Thursday, August 16, 2012

At least 25 Gilgiti Shias killed in Mansehra sectarian attack

As many as 25 Shia Muslims have been forced out of a bus and killed in a sectarian attack in northern Pakistan, officials have told.

The killings took place in a remote and mountainous area about 160km (100 miles) north of the capital Islamabad as the bus was travelling from the city of Rawalpindi to the city of Gilgit.

Sectarian violence has killed hundreds of Pakistanis in recent years.

Most attacks are in the Northern Areas and in Balochistan province.

Officials say that those killed in the latest attack - in the district of Mansehra - were either shot or beheaded.

"Ten to 12 people wearing army uniform stopped the bus and forced some people off the bus," Mansehra administration chief Khalid Omarzai told the AFP news agency.

"After checking their papers, they opened fire and at least 20 people are reported to have been killed. This is initial information and the final toll may go up. They are all Shias," he said.

Police told AFP that the gunmen were masked, but said the victims were pulled from three separate vehicles in the district, which neighbours the Swat valley, a Taliban stronghold.

"They stopped three vehicles, searched them and picked up people in three batches of five, six and nine and shot them dead. They were all Shias," the police spokesman said.

Sources also claim that five sunnis were also shot deat when they opposed and resisted the bloodshed of shia muslims.

Most of the victims hail from Astore. The dead bodies have been brought to

Shias Targeted

Correspondents say that while Shia-majority Gilgit is a popular tourist destination for wealthy Pakistanis and expatriates, it has suffered from increased sectarian tensions in recent months.

Gigit city is the capital of Pakistan's far northern Gilgit-Baltistan region, and is seen as a gateway to the Karakoram and Himalayan mountain ranges.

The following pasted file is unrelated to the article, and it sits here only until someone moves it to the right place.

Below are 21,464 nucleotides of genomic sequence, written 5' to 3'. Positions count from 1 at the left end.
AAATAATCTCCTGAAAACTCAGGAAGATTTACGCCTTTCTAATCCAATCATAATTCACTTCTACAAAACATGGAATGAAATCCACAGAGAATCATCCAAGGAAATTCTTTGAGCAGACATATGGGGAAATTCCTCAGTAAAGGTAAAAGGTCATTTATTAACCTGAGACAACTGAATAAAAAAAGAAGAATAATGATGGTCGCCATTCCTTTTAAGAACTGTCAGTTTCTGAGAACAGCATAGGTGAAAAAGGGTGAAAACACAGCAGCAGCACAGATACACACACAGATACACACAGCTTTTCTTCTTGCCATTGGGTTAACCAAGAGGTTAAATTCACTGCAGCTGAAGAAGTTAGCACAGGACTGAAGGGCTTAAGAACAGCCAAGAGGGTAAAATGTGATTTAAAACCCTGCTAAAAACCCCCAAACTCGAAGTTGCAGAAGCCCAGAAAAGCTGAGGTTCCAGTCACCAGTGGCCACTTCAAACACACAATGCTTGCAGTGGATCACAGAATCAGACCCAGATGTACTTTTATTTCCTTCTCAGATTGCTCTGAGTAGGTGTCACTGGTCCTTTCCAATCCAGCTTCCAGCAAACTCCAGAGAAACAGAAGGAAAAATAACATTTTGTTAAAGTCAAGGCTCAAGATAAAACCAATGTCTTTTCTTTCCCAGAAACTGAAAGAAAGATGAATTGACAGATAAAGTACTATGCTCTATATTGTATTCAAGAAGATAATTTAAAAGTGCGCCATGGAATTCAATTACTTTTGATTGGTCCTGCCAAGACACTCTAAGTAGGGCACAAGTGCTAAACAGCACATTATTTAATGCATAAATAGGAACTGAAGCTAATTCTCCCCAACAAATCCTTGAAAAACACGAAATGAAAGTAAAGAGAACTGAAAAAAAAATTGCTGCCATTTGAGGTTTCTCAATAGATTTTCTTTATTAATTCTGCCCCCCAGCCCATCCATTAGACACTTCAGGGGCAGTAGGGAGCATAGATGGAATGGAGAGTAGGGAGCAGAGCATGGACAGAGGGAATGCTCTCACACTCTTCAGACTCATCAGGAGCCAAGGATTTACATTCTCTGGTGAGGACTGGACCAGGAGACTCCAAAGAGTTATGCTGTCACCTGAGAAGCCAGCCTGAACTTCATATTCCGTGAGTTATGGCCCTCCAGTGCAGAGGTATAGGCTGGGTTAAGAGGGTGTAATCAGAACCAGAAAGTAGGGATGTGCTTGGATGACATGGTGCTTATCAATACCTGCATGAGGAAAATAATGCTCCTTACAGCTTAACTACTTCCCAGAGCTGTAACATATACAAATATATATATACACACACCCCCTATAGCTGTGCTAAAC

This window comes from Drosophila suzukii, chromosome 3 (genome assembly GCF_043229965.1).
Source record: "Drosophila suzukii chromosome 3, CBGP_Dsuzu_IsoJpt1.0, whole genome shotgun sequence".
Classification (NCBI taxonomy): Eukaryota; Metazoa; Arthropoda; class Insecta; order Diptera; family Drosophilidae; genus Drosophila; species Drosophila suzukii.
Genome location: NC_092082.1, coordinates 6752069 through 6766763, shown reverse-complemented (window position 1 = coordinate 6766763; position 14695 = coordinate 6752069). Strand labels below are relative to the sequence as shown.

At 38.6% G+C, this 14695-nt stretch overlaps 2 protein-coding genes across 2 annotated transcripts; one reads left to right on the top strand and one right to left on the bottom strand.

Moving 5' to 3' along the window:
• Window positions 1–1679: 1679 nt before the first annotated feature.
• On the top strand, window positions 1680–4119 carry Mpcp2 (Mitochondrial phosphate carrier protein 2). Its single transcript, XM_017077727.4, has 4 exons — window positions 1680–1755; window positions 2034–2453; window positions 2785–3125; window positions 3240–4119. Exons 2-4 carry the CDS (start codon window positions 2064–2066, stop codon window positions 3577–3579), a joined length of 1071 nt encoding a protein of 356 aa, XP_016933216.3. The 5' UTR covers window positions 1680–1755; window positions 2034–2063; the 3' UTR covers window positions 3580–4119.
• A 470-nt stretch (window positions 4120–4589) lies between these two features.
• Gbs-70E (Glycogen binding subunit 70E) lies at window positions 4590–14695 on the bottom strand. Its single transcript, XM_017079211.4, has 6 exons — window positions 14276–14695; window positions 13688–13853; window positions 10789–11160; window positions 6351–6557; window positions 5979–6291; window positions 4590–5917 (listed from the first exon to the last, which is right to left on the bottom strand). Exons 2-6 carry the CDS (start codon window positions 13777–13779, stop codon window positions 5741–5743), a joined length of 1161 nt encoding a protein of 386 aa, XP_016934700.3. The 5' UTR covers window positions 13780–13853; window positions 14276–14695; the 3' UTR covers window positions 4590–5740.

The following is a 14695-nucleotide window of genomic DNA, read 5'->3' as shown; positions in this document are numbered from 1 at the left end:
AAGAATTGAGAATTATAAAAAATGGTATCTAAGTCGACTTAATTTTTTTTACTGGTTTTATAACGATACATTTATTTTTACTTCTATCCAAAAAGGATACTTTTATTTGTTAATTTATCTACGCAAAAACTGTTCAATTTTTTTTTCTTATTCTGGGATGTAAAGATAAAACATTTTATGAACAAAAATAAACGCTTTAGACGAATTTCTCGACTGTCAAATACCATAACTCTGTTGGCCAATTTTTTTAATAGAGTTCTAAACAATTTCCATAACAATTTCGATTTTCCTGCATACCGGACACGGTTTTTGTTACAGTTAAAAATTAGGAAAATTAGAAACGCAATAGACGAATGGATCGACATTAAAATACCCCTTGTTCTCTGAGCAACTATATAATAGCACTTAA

Shias and other minority communities say those behind the violence - such as the banned Sunni militant organisation Lashkar-e-Jhangvi and a local outfit Tehreek-e-Ahl-e-Sunnat wal Jamaat- are rarely caught or punished.

Sunni extremists allied to or inspired by al-Qaeda and the Taliban routinely attack government and security targets in northern Pakistan, in addition to religious minorities and other Muslim sects they consider to be infidels.

In February gunmen killed at least 18 Shia bus passengers in a sectarian attack in the northern district of Kohistan.

And in September, Lashkar-e-Jhangvi gunmen stopped a bus and killed 26 Shia pilgrims travelling on a bus in Balochistan province. The attackers were reported to have checked the identity cards of all the passengers before removing the Shias and shooting them.

On April 3, a Sunni Muslim mob dragged nine Shiite Muslims from buses and also shot them dead in the town of Chilas, about 60 miles south of Gilgit.

Mourning and protests

Hundreds of people gathered at Khomar, Gilgit to protests against the mass killing of shias muslims in Mansehra. The protesters blocked the main road at Khomar and chanted slogan against the terrorists and law enforcement agencies. They demanded to arrest the terrorists and bring them to justice. They also demanaded to ensure the safety and security of the passengers travelling between Gilgit and Rawalpindi.

Meanwhile, the shia organizations Majlis-e-Wahdat-e-Muslimin, Shia Ulema Council and  Imamia Students Organization have announce 10 day mourning over the killing of Shia muslims in Mansehra.


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